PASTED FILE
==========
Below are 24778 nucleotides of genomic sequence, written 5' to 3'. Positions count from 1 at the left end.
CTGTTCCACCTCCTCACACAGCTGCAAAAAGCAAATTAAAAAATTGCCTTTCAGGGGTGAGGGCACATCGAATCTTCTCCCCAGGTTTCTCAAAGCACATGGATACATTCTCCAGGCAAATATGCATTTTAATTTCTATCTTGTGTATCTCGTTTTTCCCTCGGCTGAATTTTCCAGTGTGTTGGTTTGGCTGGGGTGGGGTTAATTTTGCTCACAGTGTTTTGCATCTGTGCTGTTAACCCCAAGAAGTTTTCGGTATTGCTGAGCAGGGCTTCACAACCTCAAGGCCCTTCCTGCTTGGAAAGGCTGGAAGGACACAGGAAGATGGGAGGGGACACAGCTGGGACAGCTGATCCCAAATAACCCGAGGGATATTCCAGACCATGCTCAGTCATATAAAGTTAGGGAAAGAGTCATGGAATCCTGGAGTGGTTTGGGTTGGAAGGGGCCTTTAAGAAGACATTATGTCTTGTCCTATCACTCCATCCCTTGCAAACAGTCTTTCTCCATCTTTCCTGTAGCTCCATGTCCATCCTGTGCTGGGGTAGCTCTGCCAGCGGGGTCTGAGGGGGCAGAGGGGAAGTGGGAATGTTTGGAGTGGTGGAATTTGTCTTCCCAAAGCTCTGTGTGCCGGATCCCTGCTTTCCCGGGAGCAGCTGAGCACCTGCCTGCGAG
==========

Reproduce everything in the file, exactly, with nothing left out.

Below are 24778 nucleotides of genomic sequence, written 5' to 3'. Positions count from 1 at the left end.
CTGTTCCACCTCCTCACACAGCTGCAAAAAGCAAATTAAAAAATTGCCTTTCAGGGGTGAGGGCACATCGAATCTTCTCCCCAGGTTTCTCAAAGCACATGGATACATTCTCCAGGCAAATATGCATTTTAATTTCTATCTTGTGTATCTCGTTTTTCCCTCGGCTGAATTTTCCAGTGTGTTGGTTTGGCTGGGGTGGGGTTAATTTTGCTCACAGTGTTTTGCATCTGTGCTGTTAACCCCAAGAAGTTTTCGGTATTGCTGAGCAGGGCTTCACAACCTCAAGGCCCTTCCTGCTTGGAAAGGCTGGAAGGACACAGGAAGATGGGAGGGGACACAGCTGGGACAGCTGATCCCAAATAACCCGAGGGATATTCCAGACCATGCTCAGTCATATAAAGTTAGGGAAAGAGTCATGGAATCCTGGAGTGGTTTGGGTTGGAAGGGGCCTTTAAGAAGACATTATGTCTTGTCCTATCACTCCATCCCTTGCAAACAGTCTTTCTCCATCTTTCCTGTAGCTCCATGTCCATCCTGTGCTGGGGTAGCTCTGCCAGCGGGGTCTGAGGGGGCAGAGGGGAAGTGGGAATGTTTGGAGTGGTGGAATTTGTCTTCCCAAAGCTCTGTGTGCCGGATCCCTGCTTTCCCGGGAGCAGCTGAGCACCTGCCTGCGAG